Written by Erin Whitehead, Health and Fitness Writer
During the 40-day period of Lent, observers often choose to give up a vice or a less-than-appealing behavior, such as cursing. You probably know many people who use this time to give up unhealthy habits like sleeping in, eating sugar, or drinking too much coffee. While Lent is typically a Christian period of sacrifice, some Christians also use it as a time to "take on" positive habits instead of giving up bad ones.
People of any religion, and even the non-religious, can support the efforts of their Lent-observing friends by trying a 40-day challenge themselves along with their peers. What better time than spring to focus on improving your own health? Here are 14 things you could choose to give up or take on during Lent to aid your weight-loss and enhance your health.
In this day and age, it's impossible not to know that smoking is bad for you. Tobacco causes cancer, heart disease, stroke and other lung diseases. According to the Centers for Disease Control and Prevention, smokers die about 13 years earlier than non-smokers. So give up the habit this season. Your health (and your wallet!) will thank you. Smoking cessation is often associated with weight gain because smokers replace the nicotine fix with food, but you can prevent the post-quitting pounds with these smart ideas.
Why not get in the habit of walking, even if just for 10 minutes every day? Walking has so many benefits for your mind and body, and it's a great way to start a fitness program or add a little extra calorie burning to your day! Get more walking ideas (and workouts) in SparkPeople's Walking Guide.
If you reach for the cookie or candy jar a little too often, try giving those sweet treats up for Lent. Your sweet tooth may sob for a few days, but you'll start feeling better if you keep skipping that sugar rush. Learn how to break your sugar addiction here.
Eat fruit to get that sweet fix without cookies, candy or cake. There are so many fruits that will quell your sweet tooth--oranges, cherries, grapes, pineapple, kiwi--so rotate them out so you don't get bored with the same old apple every day. It's a great opportunity to get more nutrients into your diet, too!
It can be so tempting to hit that snooze button several times in the morning. Getting up with that first alarm can be a true sacrifice--with huge benefits to your health! You'll get more done in the day and will save yourself from the stress of morning traffic and rushing around.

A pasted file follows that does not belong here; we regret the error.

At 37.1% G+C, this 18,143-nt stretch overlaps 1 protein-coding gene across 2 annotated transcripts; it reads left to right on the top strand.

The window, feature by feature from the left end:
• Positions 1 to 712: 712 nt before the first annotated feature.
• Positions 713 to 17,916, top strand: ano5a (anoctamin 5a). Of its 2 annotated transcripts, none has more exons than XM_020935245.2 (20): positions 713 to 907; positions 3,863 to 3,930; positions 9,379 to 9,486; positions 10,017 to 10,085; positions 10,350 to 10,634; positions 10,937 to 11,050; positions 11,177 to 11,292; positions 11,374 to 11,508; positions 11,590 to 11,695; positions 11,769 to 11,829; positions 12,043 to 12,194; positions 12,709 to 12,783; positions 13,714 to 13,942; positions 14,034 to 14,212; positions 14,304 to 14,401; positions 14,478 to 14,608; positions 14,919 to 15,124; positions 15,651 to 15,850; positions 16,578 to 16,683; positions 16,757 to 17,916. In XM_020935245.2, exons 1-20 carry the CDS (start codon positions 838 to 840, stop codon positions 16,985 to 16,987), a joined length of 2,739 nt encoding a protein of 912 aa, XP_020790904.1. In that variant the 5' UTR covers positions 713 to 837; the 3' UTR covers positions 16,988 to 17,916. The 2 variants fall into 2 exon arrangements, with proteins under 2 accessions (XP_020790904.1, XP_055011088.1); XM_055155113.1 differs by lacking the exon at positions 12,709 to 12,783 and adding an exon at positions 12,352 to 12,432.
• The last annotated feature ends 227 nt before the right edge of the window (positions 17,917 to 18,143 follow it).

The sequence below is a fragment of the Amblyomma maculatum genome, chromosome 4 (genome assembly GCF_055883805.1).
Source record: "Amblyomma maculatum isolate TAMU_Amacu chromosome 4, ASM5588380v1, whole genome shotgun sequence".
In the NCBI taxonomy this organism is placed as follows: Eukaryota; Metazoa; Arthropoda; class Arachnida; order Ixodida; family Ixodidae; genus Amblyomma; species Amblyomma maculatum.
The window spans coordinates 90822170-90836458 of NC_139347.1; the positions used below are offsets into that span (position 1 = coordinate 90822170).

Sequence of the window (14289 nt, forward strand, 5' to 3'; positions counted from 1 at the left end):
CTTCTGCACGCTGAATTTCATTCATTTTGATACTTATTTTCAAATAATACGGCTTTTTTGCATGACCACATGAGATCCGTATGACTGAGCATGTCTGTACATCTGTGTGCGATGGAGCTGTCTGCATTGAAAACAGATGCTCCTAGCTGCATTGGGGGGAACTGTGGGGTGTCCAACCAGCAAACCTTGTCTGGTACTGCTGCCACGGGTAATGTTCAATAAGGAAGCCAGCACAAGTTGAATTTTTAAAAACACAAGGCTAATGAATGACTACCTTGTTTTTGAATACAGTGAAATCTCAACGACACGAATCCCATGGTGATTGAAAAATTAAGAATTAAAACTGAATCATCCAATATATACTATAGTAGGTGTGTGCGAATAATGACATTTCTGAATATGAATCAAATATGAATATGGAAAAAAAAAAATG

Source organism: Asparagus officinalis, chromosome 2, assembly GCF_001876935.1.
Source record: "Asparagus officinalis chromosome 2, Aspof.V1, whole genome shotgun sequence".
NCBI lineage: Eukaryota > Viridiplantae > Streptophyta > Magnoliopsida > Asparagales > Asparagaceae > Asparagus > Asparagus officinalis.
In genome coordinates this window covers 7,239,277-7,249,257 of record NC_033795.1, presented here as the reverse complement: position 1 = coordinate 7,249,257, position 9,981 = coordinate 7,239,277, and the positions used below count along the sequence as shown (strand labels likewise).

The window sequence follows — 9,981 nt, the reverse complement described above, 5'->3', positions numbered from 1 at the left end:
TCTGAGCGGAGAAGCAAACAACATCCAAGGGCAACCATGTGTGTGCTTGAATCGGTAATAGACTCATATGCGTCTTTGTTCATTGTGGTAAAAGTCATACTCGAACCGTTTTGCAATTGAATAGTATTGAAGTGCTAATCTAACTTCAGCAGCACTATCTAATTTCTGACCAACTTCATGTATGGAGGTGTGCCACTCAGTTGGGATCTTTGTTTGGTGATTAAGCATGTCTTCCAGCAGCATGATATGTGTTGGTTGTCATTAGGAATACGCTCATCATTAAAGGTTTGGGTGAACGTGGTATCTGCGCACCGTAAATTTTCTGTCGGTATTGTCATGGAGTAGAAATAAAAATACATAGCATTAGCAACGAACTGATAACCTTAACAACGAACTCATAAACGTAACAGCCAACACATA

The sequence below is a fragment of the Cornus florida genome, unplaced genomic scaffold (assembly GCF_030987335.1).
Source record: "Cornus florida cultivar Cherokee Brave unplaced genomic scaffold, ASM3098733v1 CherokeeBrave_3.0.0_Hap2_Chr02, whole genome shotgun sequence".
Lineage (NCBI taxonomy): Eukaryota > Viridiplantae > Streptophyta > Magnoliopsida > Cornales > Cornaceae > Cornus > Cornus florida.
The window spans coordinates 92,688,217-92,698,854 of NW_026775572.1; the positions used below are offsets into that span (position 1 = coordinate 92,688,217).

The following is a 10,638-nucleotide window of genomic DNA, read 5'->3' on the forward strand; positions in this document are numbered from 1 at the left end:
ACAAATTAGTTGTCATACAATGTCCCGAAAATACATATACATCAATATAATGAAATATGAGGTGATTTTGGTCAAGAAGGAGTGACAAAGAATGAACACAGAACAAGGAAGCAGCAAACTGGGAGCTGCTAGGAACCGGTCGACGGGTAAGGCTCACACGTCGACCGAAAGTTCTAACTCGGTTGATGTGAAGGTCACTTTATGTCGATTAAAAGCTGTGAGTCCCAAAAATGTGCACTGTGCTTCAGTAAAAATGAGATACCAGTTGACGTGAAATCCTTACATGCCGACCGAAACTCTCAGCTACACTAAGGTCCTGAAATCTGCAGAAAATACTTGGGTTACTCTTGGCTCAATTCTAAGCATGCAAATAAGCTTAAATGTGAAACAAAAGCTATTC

The earlier you get up, the more time you have to make sure you eat a healthy breakfast. You might even have time to fit in a morning workout. Both are great options to start your day the healthy way!
If you find yourself staying up too late on a regular basis, give up that late-night vice for Lent. Whether it's a late show, that game on your phone that has you playing into the wee hours, or coffee that keeps you up, set a bedtime and stick with it for the month.
A nightly regimen can ease you into snoozeville more easily. Try a warm bath, a cup of decaf tea, and a good book--just not one that you can't put down.
There's nothing wrong with that occasional sweetened beverage, but if you drink soda regularly, those calories can add up. Soda and many other sweetened drinks are filled with empty calories and sugar that do nothing to serve your nutritional needs. So give up that daily soda machine break to cut calories.
Instead of your usual drink of choice, sip on water with lemon throughout the day. Or go crazy with a lime! Aim for 8 cups of water each day and you'll be really well hydrated (and will probably eat less, too).
It's so easy to zone out in front of the TV. But studies have shown that sedentary behaviors like watching the tube are associated with increased risk of obesity and other health problems. Give up the TV for Lent to reap healthy benefits (like more time to work out and cook healthy meals)!
If you're like many Americans, you watch a substantial amount of TV each day. So how do you fill those hours when you give it up? Exercise your brain with crossword puzzles, Sudoko, Scrabble with family or reading a mystery novel.
These days, the internet is probably a necessity to function at your job and to even live your daily life. But be honest with yourself: Do you "chat" more often with your friends and family via email and text messages than in real life, or even on the phone? Make it a daily habit to have one meaningful phone conversation (instead of a text) or face-to-face meeting with your friend, co-worker or mom each day. You'll be surprised by how much more connected you feel to the ones you care about.
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